SS: Armed security has a good success rate off the Somali coast, but in the waters of West Africa, the pirates don’t shy away from a fight - and win sometimes, why's there a difference?

JS: I don't think there's a huge difference. The pirates of Somalia were pretty aggressive too in the early days, and of West Africa, the pirates groups are equally aggressive and have attacked ships in ports, as well as on the high seas. I don't think there's a huge difference. Also, in Southeast Asia, piracy is pretty aggressive and violent. So, violence applies all over the world.

SS: I heard that the Somalis complain that Nigerians operate off their coast - and the Somalis end up getting all the bad press - why do pirates care about their reputation, considering what they do?

JS: Somali pirates, they are largely... they are criminal gangs, they are run by criminal masterminds, they are not interested in what people think of them and they don't care too much about the hostage, as you've seen, several have died... in the case of these Naham 3 that we've just managed to rescue - back in 2013, it was tied to another ship, also held by the pirates. And that ship sank on a stormy night, and despite everything, the bravery of the crew of the Naham 3 - several of them jumped into the sea with ropes in order to rescue the poor guys from this ship called the Albedo. Eventually, the crew of the Albedo was taken ashore and we managed to get them released in 2014, but this crew were then held for long time after, and this is one of the things that drove us to get them free: they were such heroes, rescuing the guys from the Albedo. So, to me, they were real heroes, but the pirates definitely didn't care about them or the crew of the Albedo. They just went to save their own lives.

SS: Are commercial vessels insured against piracy? It’s hard enough to get your insurance company to pay for your car accident, how do you get millions out of them for stolen cargo?

JS: Yes, the ships are insured, and, of course, sailing in the high-risk area, the insurance premiums became quite high, but if you're insuring a ship worth many millions of dollars and a cargo that's also extremely valuable, the insurers then were able to pay out these very high ransoms that the pirates were asking at the time.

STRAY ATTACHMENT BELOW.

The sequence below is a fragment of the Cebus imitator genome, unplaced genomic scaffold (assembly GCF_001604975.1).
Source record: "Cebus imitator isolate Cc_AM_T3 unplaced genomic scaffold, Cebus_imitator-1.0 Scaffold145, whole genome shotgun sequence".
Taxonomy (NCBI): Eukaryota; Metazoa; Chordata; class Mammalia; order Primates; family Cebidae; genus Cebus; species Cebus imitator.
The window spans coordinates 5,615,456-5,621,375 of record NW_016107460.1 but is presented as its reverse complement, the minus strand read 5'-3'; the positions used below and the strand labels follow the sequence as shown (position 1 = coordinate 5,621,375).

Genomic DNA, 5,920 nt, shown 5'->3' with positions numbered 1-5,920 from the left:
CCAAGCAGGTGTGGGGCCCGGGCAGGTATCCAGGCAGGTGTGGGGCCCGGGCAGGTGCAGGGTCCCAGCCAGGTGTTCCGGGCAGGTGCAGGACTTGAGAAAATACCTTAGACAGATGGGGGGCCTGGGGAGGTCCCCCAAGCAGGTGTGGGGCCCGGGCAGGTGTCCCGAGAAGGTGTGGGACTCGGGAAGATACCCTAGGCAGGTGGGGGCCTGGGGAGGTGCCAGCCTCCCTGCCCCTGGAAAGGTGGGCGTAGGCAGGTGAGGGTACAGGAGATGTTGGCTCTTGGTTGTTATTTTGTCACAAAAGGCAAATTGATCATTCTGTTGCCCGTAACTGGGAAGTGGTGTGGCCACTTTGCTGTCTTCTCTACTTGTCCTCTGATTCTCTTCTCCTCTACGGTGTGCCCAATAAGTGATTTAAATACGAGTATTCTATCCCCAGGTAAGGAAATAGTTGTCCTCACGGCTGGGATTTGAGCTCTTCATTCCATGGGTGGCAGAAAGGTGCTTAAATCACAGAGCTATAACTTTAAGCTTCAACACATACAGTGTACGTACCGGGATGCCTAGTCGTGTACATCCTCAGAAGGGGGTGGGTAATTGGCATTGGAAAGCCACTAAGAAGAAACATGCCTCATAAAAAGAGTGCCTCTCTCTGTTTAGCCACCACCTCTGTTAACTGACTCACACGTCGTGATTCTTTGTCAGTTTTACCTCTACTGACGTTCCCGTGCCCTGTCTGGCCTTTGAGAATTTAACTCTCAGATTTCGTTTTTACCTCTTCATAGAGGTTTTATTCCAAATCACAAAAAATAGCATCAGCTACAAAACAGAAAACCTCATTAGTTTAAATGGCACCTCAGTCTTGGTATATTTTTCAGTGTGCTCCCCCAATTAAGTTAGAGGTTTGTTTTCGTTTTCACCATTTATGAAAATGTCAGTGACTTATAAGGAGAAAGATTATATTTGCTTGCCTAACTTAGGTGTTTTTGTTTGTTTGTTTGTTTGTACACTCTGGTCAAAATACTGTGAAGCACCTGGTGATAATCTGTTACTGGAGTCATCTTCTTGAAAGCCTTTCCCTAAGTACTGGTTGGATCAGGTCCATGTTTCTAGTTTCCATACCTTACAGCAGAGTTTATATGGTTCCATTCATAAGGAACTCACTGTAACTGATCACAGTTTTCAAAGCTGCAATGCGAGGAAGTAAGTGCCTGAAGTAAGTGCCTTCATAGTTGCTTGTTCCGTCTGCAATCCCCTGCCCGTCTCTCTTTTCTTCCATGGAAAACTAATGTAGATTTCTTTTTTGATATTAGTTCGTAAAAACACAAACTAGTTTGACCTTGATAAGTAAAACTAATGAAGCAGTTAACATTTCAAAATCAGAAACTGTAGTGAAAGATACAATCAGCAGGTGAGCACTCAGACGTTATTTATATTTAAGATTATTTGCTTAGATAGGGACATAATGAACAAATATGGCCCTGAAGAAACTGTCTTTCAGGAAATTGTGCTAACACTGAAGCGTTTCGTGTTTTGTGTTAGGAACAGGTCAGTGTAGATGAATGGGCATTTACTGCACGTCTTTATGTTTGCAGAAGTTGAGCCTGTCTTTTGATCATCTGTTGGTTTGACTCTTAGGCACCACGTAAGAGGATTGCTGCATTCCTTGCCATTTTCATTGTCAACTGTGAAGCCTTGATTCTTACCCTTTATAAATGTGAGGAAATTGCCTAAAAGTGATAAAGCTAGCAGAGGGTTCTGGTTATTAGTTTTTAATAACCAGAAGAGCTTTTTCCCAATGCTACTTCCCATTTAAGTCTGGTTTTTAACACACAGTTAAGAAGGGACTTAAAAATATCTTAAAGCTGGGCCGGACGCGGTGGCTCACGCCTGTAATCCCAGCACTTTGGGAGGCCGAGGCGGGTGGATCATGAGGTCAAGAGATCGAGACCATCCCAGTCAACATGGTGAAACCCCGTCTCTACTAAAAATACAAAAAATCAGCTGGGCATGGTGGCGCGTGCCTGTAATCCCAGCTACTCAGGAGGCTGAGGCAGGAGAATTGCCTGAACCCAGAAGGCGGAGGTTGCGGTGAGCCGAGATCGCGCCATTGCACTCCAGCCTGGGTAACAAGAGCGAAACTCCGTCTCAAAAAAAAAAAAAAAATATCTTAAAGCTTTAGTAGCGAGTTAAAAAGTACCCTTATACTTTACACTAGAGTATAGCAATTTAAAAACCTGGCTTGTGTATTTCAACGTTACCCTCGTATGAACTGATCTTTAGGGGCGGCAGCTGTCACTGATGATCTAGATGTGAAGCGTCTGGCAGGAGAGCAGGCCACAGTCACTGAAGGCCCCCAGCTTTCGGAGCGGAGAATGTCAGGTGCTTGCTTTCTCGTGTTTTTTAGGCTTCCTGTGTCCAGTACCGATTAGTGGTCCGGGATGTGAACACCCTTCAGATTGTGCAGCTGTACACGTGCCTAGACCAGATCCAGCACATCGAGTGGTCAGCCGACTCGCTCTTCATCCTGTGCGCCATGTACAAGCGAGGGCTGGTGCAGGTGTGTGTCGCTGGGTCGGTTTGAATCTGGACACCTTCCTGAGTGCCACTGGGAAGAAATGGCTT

SS:Do insurance companies have an incentive to go after the pirates to get their money back? Do they take part in the anti-piracy fight?

JS: No, I think, just like you as a journalist, you go on assignment in a high-risk country, your company ensures you and you have kidnap and ransom insurance for when you travel in the high-risk countries - it's the same with ships. The insurance companies don't expect to get their money back, but they do expect their clients to use all of the mitigations methods that I've talked about earlier: armed guard, sailing at high speed, calling and answering in and out of the high risk area - but they don't expect to get their money back.

SS: Not all states have a right to prosecute pirates - for instance, Nigeria, where a lot of pirates come from, doesn’t have a comprehensive law against them - why not?

JS: It's a good question! I don't know. I am not an expert on West Africa, the Indian ocean is more my area of expertise, but piracy is an international crime, it has to take place on the high seas for it to be an act of piracy. If it takes place in-shore, then it's just armed robbery at sea: two totally different crimes. When it takes place on the high seas, it's an international crime and pirates can be arrested by any country and handed over to a country that also recognises piracy as a crime. So, quite a lot of pirates were arrested on the high seas and taken to the Seychelles for example, and prosecuted in a court there. Many pirates are serving their time in Seychelles' prison. The same here in Kenya: Kenya recognises the international crime of piracy, it, under its own law, recognises that crime and therefore they are able to prosecute. The same in India, where there's an awful lot of pirates in prison at the moment. So, it's an international crime and could be tried and prosecuted by anybody who recognises that crime.

SS: Stealing crude means hijacking the tanker, disabling its tracking devices, hiding it and then finding a buyer for the oil - the very high value of crude was worth the hassle, but with the decline in oil prices - are pirates also losing interest?

JS: Hm, good question. I think, largely, the answer is they don't have to hide the vessel too much, they just have to park the vessel somewhere off a shore where they feel that they're safe and don't get any interference, while they negotiate with the insurance company. They're not trying to sell the crude or syphon it off into smaller barges - that's far too complicated. It's much better to go for the insurance.